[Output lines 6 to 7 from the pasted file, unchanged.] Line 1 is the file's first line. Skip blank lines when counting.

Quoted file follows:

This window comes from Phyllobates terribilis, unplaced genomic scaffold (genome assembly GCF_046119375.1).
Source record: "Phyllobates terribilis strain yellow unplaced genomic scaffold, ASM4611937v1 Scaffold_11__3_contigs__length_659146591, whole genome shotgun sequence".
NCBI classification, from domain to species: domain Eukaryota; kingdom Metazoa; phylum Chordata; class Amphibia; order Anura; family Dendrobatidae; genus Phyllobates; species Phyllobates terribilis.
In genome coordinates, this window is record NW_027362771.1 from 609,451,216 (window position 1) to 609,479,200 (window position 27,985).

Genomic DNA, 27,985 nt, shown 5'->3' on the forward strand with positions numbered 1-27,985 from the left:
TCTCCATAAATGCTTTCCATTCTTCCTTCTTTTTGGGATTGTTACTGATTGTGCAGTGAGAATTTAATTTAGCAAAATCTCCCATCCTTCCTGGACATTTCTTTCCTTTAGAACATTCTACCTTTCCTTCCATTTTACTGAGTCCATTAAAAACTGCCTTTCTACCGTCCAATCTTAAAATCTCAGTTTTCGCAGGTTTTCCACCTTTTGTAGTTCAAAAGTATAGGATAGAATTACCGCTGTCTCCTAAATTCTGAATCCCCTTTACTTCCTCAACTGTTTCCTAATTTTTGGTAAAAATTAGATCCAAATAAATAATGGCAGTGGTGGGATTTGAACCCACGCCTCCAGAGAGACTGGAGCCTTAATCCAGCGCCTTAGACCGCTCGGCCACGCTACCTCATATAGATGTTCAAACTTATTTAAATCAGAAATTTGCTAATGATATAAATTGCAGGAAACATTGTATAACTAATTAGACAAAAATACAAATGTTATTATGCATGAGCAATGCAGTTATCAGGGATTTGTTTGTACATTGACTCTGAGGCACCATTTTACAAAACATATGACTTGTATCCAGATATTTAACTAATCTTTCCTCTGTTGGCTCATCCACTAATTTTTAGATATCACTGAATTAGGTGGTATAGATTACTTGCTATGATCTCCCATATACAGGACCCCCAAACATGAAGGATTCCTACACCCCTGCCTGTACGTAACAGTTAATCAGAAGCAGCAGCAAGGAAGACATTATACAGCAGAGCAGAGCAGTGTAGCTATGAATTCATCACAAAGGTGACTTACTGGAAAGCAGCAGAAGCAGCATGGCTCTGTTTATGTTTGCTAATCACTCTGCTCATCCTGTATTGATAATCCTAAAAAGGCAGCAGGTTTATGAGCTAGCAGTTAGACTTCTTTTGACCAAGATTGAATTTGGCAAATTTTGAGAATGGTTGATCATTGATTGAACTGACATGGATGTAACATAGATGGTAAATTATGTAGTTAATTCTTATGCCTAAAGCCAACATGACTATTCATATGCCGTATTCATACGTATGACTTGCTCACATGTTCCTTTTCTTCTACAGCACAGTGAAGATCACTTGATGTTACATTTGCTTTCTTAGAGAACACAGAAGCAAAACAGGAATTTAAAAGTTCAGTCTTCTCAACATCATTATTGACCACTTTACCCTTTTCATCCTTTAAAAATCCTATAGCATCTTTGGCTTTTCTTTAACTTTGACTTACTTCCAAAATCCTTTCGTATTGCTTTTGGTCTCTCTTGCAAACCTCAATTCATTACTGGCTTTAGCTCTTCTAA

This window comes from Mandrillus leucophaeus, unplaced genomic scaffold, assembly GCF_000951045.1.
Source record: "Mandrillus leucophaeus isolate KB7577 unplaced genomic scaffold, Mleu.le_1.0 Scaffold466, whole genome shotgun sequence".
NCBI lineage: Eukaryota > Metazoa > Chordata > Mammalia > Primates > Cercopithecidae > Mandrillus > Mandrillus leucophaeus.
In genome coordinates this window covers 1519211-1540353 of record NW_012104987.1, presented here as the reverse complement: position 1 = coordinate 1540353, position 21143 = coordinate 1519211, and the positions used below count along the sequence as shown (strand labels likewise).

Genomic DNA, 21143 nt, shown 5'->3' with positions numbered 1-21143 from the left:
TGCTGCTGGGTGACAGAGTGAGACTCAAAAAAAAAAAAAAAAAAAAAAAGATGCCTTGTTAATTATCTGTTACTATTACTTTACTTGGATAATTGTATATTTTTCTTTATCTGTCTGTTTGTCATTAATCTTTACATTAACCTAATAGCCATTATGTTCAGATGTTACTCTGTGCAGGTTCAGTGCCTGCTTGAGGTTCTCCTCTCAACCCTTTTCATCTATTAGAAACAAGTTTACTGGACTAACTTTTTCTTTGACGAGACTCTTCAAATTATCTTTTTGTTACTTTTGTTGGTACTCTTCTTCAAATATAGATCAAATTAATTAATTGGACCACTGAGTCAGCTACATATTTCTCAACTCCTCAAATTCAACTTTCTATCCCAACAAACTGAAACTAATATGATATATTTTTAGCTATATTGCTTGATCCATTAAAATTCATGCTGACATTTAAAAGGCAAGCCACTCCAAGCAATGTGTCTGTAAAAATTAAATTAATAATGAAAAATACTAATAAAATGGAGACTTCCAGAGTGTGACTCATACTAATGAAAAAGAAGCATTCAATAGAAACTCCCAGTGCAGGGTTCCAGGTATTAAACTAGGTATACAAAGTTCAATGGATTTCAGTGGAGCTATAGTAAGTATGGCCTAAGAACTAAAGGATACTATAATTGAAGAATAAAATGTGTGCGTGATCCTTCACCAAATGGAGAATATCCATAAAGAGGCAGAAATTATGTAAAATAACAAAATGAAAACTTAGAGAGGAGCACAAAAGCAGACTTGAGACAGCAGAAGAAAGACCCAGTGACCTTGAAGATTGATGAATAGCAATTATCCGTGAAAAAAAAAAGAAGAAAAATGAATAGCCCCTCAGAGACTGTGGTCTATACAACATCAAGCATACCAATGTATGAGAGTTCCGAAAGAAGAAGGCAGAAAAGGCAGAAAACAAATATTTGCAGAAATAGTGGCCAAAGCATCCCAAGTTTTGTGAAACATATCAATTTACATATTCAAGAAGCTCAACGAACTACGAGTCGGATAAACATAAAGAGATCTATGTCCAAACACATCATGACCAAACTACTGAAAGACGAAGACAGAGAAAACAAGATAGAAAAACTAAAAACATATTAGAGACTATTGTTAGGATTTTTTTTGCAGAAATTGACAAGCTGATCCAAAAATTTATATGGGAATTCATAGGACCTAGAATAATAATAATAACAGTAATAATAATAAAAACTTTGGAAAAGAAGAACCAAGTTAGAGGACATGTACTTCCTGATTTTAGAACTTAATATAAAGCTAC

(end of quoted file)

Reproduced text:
TCTCCATAAATGCTTTCCATTCTTCCTTCTTTTTGGGATTGTTACTGATTGTGCAGTGAGAATTTAATTTAGCAAAATCTCCCATCCTTCCTGGACATTTCTTTCCTTTAGAACATTCTACCTTTCCTTCCATTTTACTGAGTCCATTAAAAACTGCCTTTCTACCGTCCAATCTTAAAATCTCAGTTTTCGCAGGTTTTCCACCTTTTGTAGTTCAAAAGTATAGGATAGAATTACCGCTGTCTCCTAAATTCTGAATCCCCTTTACTTCCTCAACTGTTTCCTAATTTTTGGTAAAAATTAGATCCAAATAAATAATGGCAGTGGTGGGATTTGAACCCACGCCTCCAGAGAGACTGGAGCCTTAATCCAGCGCCTTAGACCGCTCGGCCACGCTACCTCATATAGATGTTCAAACTTATTTAAATCAGAAATTTGCTAATGATATAAATTGCAGGAAACATTGTATAACTAATTAGACAAAAATACAAATGTTATTATGCATGAGCAATGCAGTTATCAGGGATTTGTTTGTACATTGACTCTGAGGCACCATTTTACAAAACATATGACTTGTATCCAGATATTTAACTAATCTTTCCTCTGTTGGCTCATCCACTAATTTTTAGATATCACTGAATTAGGTGGTATAGATTACTTGCTATGATCTCCCATATACAGGACCCCCAAACATGAAGGATTCCTACACCCCTGCCTGTACGTAACAGTTAATCAGAAGCAGCAGCAAGGAAGACATTATACAGCAGAGCAGAGCAGTGTAGCTATGAATTCATCACAAAGGTGACTTACTGGAAAGCAGCAGAAGCAGCATGGCTCTGTTTATGTTTGCTAATCACTCTGCTCATCCTGTATTGATAATCCTAAAAAGGCAGCAGGTTTATGAGCTAGCAGTTAGACTTCTTTTGACCAAGATTGAATTTGGCAAATTTTGAGAATGGTTGATCATTGATTGAACTGACATGGATGTAACATAGATGGTAAATTATGTAGTTAATTCTTATGCCTAAAGCCAACATGACTATTCATATGCCGTATTCATACGTATGACTTGCTCACATGTTCCTTTTCTTCTACAGCACAGTGAAGATCACTTGATGTTACATTTGCTTTCTTAGAGAACACAGAAGCAAAACAGGAATTTAAAAGTTCAGTCTTCTCAACATCATTATTGACCACTTTACCCTTTTCATCCTTTAAAAATCCTATAGCATCTTTGGCTTTTCTTTAACTTTGACTTACTTCCAAAATCCTTTCGTATTGCTTTTGGTCTCTCTTGCAAACCTCAATTCATTACTGGCTTTAGCTCTTCTAA

This window comes from Mandrillus leucophaeus, unplaced genomic scaffold, assembly GCF_000951045.1.